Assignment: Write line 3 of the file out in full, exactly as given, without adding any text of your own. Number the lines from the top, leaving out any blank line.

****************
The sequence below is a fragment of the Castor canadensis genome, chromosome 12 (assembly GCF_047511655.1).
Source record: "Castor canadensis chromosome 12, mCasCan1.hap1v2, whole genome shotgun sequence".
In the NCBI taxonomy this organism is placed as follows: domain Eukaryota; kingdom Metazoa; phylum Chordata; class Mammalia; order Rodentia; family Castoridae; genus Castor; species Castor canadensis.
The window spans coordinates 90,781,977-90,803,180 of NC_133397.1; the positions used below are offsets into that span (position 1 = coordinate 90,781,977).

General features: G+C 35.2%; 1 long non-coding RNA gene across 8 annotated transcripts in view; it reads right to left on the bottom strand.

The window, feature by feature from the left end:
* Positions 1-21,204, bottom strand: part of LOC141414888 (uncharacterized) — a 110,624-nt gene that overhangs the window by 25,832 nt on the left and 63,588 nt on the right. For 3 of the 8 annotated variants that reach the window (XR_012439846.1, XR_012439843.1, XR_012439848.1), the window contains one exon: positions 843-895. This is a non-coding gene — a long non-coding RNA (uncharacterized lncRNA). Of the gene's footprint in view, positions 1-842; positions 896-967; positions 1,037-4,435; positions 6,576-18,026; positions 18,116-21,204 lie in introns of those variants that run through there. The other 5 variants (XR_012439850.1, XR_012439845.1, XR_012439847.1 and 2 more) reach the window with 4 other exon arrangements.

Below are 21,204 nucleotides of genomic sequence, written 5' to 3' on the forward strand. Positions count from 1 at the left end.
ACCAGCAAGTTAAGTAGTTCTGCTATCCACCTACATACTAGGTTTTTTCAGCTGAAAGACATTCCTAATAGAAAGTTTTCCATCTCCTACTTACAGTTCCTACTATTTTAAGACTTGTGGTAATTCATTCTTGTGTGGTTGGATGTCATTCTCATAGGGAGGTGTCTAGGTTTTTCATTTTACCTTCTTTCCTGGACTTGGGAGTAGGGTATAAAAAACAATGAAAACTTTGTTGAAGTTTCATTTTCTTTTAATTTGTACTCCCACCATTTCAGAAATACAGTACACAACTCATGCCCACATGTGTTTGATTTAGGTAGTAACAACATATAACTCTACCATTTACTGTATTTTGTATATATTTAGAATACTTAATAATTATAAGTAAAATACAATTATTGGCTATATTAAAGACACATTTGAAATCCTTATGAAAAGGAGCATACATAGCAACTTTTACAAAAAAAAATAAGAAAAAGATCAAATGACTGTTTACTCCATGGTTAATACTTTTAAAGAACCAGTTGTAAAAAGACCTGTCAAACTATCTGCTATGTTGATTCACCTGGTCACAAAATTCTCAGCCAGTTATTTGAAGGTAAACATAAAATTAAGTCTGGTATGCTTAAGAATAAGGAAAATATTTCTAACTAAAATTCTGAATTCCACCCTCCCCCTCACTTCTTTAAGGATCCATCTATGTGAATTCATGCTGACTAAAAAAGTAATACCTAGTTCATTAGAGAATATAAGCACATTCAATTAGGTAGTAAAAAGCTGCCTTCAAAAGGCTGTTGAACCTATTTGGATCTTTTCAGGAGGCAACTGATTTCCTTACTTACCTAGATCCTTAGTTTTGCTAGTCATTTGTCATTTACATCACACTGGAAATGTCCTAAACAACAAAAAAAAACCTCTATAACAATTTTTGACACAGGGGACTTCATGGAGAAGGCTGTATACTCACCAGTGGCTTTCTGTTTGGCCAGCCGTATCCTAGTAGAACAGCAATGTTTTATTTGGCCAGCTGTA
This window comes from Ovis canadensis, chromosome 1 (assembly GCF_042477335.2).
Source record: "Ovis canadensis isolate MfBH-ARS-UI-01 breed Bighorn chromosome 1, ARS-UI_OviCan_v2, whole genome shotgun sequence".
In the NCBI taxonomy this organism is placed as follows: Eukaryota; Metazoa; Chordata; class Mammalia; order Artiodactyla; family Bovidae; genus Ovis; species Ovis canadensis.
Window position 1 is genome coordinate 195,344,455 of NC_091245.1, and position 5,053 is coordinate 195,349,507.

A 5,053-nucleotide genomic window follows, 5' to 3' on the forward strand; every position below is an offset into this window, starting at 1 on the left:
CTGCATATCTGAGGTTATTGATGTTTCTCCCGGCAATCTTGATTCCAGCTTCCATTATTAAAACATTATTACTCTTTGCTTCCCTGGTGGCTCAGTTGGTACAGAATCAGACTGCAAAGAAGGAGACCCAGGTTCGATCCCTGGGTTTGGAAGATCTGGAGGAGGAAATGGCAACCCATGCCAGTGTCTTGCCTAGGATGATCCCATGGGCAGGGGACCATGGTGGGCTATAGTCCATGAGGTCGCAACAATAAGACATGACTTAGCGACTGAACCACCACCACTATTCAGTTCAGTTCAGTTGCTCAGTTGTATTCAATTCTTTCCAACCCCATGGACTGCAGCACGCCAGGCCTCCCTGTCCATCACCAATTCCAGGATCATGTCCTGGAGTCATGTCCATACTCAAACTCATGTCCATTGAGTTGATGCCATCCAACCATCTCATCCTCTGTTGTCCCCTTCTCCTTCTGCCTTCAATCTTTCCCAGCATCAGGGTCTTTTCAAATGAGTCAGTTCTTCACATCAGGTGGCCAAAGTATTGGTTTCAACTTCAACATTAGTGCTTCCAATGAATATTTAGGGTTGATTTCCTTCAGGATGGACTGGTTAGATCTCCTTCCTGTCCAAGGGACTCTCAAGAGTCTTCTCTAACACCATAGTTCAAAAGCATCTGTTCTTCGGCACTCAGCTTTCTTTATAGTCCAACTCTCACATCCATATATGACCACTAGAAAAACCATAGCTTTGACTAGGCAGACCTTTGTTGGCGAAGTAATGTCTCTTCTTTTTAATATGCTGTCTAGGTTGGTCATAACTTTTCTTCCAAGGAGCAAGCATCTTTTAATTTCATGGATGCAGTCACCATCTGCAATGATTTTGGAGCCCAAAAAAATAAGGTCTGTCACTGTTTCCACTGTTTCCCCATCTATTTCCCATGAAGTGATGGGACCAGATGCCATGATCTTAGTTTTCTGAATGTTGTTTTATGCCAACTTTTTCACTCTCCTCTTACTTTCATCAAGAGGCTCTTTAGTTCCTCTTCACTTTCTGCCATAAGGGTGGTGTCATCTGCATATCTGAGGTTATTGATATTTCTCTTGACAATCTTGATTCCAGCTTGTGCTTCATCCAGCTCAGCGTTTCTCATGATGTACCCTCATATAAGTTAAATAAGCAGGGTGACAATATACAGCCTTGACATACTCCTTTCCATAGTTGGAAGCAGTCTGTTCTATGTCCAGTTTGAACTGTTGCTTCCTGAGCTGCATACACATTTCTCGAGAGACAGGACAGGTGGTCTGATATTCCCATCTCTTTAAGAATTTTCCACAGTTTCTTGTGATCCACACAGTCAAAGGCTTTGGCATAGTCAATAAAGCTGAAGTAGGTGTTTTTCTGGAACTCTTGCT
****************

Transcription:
In the NCBI taxonomy this organism is placed as follows: domain Eukaryota; kingdom Metazoa; phylum Chordata; class Mammalia; order Rodentia; family Castoridae; genus Castor; species Castor canadensis.